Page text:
This is something we have all come up against: you find the precious record you have been searching for for over years - and then you can't read it! It's not even in Latin, or Anglo-Saxon or anything, and it wasn't scribbled down, but written so beautifully that only someone from a bygone age could decipher it...BYU have put together a series of tutorials on old handwriting. Their tutorials cover several different countries including Germany, Holland, Italy, France, Spain, and Portugal...and England.
The tutorials are free (my favourite word) and point you in the direction of the National Archives as well. Here is another set of free tutorials covering palaeontology, or old handwriting. Both sites don't just offer tutorials, they also offer practices and samples. With the National Archives, you can even learn beginner's Latin!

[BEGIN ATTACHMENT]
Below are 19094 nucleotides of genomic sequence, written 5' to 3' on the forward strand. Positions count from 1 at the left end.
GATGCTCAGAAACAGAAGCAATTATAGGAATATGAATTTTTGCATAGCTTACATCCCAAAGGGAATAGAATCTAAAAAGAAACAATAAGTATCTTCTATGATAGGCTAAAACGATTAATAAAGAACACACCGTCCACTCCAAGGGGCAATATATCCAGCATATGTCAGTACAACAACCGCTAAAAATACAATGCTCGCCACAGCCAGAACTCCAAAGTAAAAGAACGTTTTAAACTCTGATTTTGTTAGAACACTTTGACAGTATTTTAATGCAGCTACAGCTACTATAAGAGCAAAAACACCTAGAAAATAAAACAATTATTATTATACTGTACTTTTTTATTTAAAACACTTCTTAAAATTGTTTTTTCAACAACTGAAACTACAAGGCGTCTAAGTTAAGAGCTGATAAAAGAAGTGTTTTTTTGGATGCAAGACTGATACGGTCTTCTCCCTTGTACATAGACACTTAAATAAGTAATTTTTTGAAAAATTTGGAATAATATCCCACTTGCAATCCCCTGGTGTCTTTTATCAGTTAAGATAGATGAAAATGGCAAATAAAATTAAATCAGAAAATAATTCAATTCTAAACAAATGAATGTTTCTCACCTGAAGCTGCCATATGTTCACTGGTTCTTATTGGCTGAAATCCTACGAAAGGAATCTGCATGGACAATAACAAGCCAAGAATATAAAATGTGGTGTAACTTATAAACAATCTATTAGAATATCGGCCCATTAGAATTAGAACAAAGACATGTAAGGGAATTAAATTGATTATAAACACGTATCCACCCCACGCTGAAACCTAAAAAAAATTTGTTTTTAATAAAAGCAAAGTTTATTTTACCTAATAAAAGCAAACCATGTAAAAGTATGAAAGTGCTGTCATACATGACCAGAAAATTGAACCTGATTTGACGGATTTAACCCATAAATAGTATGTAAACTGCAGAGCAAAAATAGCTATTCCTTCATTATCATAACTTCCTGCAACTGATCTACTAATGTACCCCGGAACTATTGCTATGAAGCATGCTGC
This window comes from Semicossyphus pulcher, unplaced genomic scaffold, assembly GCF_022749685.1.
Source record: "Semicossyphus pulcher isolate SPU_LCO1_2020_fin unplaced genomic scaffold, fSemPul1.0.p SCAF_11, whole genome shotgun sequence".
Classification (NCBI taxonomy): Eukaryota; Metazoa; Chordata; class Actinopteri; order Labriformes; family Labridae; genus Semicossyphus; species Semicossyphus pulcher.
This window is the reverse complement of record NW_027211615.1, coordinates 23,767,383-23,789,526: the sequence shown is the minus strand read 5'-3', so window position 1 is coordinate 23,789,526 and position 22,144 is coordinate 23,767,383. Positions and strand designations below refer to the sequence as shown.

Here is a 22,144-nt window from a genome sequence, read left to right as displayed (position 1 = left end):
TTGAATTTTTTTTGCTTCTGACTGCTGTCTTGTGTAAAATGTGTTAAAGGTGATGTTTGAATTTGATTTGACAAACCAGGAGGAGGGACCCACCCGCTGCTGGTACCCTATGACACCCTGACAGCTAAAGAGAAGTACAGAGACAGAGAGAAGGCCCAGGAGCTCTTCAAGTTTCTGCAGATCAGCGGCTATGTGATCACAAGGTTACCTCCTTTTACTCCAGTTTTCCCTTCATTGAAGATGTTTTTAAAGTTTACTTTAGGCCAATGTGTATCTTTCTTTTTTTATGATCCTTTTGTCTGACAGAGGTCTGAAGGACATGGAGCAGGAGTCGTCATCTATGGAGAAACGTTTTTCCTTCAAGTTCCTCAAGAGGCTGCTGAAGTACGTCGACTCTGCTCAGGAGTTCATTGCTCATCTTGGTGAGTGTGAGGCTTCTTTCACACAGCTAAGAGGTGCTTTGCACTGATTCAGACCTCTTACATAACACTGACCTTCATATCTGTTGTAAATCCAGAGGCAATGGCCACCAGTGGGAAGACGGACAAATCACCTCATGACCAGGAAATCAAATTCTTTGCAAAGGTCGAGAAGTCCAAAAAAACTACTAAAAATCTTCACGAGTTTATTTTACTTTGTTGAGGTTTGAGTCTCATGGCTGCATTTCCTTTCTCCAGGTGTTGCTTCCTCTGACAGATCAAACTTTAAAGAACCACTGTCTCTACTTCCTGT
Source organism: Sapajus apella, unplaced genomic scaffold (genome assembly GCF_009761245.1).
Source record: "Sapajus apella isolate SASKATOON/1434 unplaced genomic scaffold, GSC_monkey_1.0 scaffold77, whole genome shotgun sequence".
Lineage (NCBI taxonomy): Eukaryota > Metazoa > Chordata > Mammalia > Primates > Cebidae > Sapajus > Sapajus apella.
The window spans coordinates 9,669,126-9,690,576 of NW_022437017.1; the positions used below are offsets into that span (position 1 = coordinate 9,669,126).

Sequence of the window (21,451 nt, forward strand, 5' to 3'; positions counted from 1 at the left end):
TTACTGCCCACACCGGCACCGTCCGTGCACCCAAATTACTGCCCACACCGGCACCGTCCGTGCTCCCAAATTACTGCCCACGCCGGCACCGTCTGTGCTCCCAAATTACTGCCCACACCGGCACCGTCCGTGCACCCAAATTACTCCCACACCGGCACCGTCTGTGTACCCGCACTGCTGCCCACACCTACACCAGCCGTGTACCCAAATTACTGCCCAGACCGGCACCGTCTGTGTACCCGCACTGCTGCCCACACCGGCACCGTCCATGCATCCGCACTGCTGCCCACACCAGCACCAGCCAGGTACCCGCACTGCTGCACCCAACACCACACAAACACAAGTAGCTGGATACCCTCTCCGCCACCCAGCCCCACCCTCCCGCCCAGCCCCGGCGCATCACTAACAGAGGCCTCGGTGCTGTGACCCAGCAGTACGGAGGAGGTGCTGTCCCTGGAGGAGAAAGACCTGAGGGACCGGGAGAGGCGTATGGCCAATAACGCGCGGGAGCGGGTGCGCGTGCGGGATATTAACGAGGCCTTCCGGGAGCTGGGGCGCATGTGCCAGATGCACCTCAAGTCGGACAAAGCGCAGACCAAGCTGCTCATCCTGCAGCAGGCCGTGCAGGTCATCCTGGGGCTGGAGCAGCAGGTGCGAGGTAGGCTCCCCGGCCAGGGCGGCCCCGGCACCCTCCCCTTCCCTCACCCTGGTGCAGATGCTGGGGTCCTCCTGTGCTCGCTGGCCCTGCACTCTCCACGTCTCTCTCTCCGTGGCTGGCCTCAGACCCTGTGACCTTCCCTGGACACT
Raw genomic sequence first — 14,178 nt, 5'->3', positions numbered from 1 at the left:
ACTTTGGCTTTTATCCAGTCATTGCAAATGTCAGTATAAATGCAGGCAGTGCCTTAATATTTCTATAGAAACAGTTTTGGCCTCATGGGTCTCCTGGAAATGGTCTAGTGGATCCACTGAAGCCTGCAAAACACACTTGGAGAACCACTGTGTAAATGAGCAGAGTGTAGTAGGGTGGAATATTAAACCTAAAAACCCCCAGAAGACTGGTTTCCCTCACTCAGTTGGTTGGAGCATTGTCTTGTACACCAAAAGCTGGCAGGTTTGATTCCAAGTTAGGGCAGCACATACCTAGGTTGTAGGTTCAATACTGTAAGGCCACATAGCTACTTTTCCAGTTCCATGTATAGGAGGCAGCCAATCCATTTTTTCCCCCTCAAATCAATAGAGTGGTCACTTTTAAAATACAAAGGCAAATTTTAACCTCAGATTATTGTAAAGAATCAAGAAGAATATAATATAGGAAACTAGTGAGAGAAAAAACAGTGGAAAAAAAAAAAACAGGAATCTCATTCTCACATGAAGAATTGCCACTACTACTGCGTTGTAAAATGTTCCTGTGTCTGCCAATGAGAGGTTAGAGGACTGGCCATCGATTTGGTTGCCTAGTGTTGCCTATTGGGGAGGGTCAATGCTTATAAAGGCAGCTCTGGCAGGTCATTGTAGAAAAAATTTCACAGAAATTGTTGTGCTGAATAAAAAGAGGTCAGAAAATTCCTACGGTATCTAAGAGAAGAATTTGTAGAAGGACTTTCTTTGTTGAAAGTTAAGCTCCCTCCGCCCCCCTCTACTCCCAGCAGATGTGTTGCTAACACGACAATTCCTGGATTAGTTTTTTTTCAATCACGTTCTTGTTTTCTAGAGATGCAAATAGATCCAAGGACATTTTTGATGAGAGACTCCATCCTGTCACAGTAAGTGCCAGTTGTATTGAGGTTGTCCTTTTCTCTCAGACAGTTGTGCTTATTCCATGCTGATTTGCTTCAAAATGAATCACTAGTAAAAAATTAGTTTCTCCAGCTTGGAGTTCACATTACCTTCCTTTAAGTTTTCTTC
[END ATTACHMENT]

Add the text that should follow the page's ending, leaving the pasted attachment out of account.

But don't forget the main ingredient of reading old handwriting. No, it's not a magnifying glass, nor years of expertise - it's patience. Often, you will find that if you move your eyes over another part of the page, you will recognise a letter, so that when you come back to the word you were trying to decipher, all becomes clear. Try it with a census page.
Two things to remember (that I got caught out on early in my genealogical travels):
. Double-s is often written with the 'long s', like this:
(Well, I had seen 'Lord' and 'Prince' as names given to children of poor families, so why not 'Jefe' - which, in Spanish, means 'Chief'?)
. Some enumerators were pressed for time and, if there was a family with, say, eight children, they only wrote the surname once, for the father - and the rest were dittoed. Except they weren't dittoed with ditto marks, but with the word 'Do'. So John Smith had a wife Mary Do, and children Fred Do, George Do, Sarah Do and so on. For years, I thought I had a new surname in my family tree!
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- Surname Saturday: Elliott
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